How California Community Colleges Hope to Increase Graduation Rates by 2020

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How California Community Colleges Hope to Increase Graduation Rates by 2020
California currently faces dismal graduation rates, but a new initiative hopes to increase graduation rates dramatically by 2020.

Last year, President Obama announced his ambitious plan to graduate five million more students from community colleges by 2020. According to a report at WhiteHouse.gov, the President believes this goal is necessary to ensure the United States can continue to be a leader in the global economy. However, boosting graduation rates at community colleges nationwide may be easier said than done. To facilitate the process, California has developed a list of recommendations to increase graduation rates in that state, which could serve as a model for other states.

Room for Improvement

According to a Southern California Public Radio report, there is plenty of room for improvement in California community colleges today. A study by California State University, Sacramento, found that seven of every ten students do not complete a two-year degree or transfer to a four-year institution. Long Beach City College President Eloy Ortiz Oakley told the radio station, "We need to improve the education of our workforce rapidly, and community colleges are the gateway to the majority of that workforce in California."

This video explains how one community college uses data to increase graduation rates.

Finding Solutions

To help achieve that end, the Community College League of California has issued recommendations for community colleges to follow. The "Commission on the Future's 2020 Vision for Student Success" report outlines 17 recommendations designed to increase student graduation rates. League president Scott Lay told KPBS that the report's purpose is to make community colleges more structured.

"Having mandatory orientation sessions, mandatory assessments, and guidance of students," Lay said, "These are some of the practice changes that in many colleges it's already happening, our goal is to bring it to scale throughout the entire system." Since many students drop out of community colleges today due to inadequate guidelines, Lay is hopeful that more structure within the college framework will lead to better student retention and higher graduation rates.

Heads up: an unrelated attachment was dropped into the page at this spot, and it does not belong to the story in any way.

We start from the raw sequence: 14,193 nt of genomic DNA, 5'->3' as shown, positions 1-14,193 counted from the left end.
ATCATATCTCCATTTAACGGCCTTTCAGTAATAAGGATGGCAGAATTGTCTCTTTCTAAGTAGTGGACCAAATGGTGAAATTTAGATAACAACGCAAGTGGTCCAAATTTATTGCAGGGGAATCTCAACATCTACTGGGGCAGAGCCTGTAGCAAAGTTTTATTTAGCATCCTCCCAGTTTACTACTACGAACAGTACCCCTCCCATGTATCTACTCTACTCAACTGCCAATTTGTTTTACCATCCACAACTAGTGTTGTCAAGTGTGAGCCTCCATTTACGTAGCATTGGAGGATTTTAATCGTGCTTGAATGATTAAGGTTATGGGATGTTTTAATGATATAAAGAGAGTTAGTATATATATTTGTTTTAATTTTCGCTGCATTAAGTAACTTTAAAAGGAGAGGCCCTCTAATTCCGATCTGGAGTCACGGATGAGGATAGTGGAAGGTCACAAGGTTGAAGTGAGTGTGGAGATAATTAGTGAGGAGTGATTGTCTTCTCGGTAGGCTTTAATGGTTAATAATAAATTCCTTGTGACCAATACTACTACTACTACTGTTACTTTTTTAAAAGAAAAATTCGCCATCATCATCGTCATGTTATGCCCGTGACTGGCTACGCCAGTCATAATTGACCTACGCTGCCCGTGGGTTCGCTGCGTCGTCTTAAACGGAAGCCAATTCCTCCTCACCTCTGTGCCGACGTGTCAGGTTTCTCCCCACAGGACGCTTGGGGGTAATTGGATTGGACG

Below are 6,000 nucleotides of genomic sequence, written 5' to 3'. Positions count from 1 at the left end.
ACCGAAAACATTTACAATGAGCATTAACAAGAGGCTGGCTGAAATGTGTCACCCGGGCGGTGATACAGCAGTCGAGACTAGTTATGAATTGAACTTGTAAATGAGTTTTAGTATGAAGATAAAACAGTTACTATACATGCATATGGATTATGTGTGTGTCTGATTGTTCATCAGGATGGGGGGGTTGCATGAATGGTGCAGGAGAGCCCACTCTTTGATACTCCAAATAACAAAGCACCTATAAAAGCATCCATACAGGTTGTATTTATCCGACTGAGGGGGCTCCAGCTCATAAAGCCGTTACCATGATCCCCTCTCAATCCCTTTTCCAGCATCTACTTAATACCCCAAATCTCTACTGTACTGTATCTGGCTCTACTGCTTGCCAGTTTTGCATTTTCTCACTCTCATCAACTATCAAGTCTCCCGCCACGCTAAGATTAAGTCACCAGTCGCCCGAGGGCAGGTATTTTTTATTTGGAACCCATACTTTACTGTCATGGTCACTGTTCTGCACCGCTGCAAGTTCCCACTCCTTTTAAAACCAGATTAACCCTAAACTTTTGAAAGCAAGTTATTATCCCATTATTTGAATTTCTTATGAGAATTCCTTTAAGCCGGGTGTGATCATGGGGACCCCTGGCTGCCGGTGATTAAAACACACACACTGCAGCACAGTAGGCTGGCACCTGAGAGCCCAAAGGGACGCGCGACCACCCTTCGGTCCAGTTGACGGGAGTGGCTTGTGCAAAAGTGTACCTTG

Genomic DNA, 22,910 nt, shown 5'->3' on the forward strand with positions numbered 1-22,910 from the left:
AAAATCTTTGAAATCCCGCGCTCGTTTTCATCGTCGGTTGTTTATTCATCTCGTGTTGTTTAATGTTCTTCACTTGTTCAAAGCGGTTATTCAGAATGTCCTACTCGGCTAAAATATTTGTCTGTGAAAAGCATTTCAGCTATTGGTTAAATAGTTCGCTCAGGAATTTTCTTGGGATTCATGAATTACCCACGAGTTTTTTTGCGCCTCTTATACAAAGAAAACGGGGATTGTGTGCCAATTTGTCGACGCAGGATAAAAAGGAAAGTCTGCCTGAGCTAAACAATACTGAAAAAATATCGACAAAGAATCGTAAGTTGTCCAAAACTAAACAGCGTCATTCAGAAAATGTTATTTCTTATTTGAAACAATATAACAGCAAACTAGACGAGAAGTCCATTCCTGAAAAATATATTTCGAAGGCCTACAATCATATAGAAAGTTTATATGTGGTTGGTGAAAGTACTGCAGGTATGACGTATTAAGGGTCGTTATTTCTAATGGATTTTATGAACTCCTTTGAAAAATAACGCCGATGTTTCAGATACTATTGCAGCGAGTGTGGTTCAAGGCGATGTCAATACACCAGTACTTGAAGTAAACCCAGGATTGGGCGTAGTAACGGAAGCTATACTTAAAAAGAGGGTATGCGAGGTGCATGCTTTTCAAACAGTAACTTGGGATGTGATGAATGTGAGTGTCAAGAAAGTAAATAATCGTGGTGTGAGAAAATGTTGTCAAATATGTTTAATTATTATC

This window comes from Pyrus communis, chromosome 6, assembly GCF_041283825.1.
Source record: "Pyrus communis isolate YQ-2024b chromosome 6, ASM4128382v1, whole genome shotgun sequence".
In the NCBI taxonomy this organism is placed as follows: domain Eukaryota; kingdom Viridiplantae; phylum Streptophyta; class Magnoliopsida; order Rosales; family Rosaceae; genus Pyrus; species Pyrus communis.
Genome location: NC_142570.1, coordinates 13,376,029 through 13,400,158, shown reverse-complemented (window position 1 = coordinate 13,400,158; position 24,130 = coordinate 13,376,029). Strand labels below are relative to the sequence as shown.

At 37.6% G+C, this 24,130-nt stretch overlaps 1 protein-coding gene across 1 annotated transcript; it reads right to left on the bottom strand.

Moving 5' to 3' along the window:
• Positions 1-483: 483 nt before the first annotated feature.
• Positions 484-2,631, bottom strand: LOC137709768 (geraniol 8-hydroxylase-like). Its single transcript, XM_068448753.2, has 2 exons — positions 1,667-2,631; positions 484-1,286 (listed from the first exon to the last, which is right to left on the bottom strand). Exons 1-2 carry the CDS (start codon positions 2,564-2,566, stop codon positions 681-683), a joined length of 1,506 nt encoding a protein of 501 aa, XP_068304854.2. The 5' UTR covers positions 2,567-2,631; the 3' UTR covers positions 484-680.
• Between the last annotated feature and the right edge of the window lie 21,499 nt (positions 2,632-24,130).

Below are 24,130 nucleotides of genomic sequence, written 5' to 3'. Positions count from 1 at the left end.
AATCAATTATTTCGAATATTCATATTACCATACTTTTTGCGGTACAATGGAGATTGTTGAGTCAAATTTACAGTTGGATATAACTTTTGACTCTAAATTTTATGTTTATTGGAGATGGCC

Commission Recommendations

The 17 recommendations issued by the league fall into four categories and include a variety of modifications and improvements:

Leadership and accountability

  • A visible, high level of leadership across districts and colleges
  • A student record system that monitors student progress from elementary school through post-secondary education and into the workplace
  • Research that focuses on teaching, learning, and student success
  • Requirements should be assessed to ensure they lead to student success and increased course completion
  • Professional development of faculty and staff should be directed at improving student success

Intense student support

  • Students should be required to participate in support programs
  • Community college expectations should be clearly defined through a statewide initiative

Teaching and learning

  • Develop an enhanced Basic Skills funding model that tracks student progress and ensures all students have the skills needed for success.
  • Develop alternatives to traditional curriculum sequences using linked or alternative sequences when appropriate.
  • Establish transfer associate degrees that guarantee admission to four-year universities with junior standing.
  • Coordinate class schedules between college departments to meet the needs of first-time students and promote program completion.
  • Expand the awarding of credit for demonstrated competency and knowledge
  • Encourage faculty to demonstrate knowledge of effective teaching technique

Finance and affordability

  • Create incentive funding that distributes money based on student performance and institutional success.
  • Maintain moderate and predictable increases in enrollment fees
  • Institutional financial aid should be aligned with federal criteria for financial aid

The commission hopes to achieve a post-secondary education environment that promotes equity, access, and success by addressing all four of these categories. Colleges that follow this prescription should be able to effectively close the achievement gap often seen through ethnicity and social class. They should be able to increase their institutions' access to more residents of the state seeking higher education. In doing so, the league hopes to increase California's college completions by one million by 2020.

This video outlines a vision for student success.

About the Community College League of California

According to the organization's website, the CCLC is a non-profit organization committed to promoting student access and success by strengthening colleges across the state. The league's Commission on the Future was explicitly created to study effective ways to increase college graduation rates with policy and practice changes that could conceivably be implemented by 2020. These efforts align with the White House requirement to increase graduation rates at community colleges within ten years.

This video outlines some strategies for student success.

California has seen an increase in community college enrollment as laid-off workers return to school to retrain and return to the workforce. The 112 institutions across the state are exploring ways to help these students remain in their post-secondary education roles until they receive the degrees or certifications necessary to succeed in the new marketplace.

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